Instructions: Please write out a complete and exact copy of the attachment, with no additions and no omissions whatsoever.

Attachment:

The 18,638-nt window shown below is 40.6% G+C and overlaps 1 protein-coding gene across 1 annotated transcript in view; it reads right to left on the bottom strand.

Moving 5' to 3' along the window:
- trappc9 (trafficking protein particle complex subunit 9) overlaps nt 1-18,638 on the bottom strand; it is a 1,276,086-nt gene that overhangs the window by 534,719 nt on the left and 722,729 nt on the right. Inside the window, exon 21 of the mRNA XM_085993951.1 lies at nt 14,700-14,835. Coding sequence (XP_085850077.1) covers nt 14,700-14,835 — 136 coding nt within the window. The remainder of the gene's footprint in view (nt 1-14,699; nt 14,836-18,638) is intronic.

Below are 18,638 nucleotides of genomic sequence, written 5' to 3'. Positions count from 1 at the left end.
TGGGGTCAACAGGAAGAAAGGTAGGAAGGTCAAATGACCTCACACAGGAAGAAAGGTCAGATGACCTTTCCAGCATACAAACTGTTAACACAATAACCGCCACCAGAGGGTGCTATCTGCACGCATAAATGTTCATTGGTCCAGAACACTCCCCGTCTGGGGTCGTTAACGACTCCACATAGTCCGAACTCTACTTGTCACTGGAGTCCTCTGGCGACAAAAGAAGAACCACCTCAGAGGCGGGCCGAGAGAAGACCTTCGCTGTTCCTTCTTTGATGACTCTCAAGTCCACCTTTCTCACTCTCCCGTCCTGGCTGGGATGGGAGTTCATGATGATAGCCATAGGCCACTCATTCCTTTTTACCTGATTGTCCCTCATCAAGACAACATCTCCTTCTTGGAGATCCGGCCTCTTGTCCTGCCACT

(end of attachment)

The 18,638-nt window shown below is 40.6% G+C and overlaps 1 protein-coding gene across 1 annotated transcript in view; it reads right to left on the bottom strand.

Moving 5' to 3' along the window:
- trappc9 (trafficking protein particle complex subunit 9) overlaps nt 1-18,638 on the bottom strand; it is a 1,276,086-nt gene that overhangs the window by 534,719 nt on the left and 722,729 nt on the right. Inside the window, exon 21 of the mRNA XM_085993951.1 lies at nt 14,700-14,835. Coding sequence (XP_085850077.1) covers nt 14,700-14,835 — 136 coding nt within the window. The remainder of the gene's footprint in view (nt 1-14,699; nt 14,836-18,638) is intronic.

Below are 18,638 nucleotides of genomic sequence, written 5' to 3'. Positions count from 1 at the left end.
TGGGGTCAACAGGAAGAAAGGTAGGAAGGTCAAATGACCTCACACAGGAAGAAAGGTCAGATGACCTTTCCAGCATACAAACTGTTAACACAATAACCGCCACCAGAGGGTGCTATCTGCACGCATAAATGTTCATTGGTCCAGAACACTCCCCGTCTGGGGTCGTTAACGACTCCACATAGTCCGAACTCTACTTGTCACTGGAGTCCTCTGGCGACAAAAGAAGAACCACCTCAGAGGCGGGCCGAGAGAAGACCTTCGCTGTTCCTTCTTTGATGACTCTCAAGTCCACCTTTCTCACTCTCCCGTCCTGGCTGGGATGGGAGTTCATGATGATAGCCATAGGCCACTCATTCCTTTTTACCTGATTGTCCCTCATCAAGACAACATCTCCTTCTTGGAGATCCGGCCTCTTGTCCTGCCACT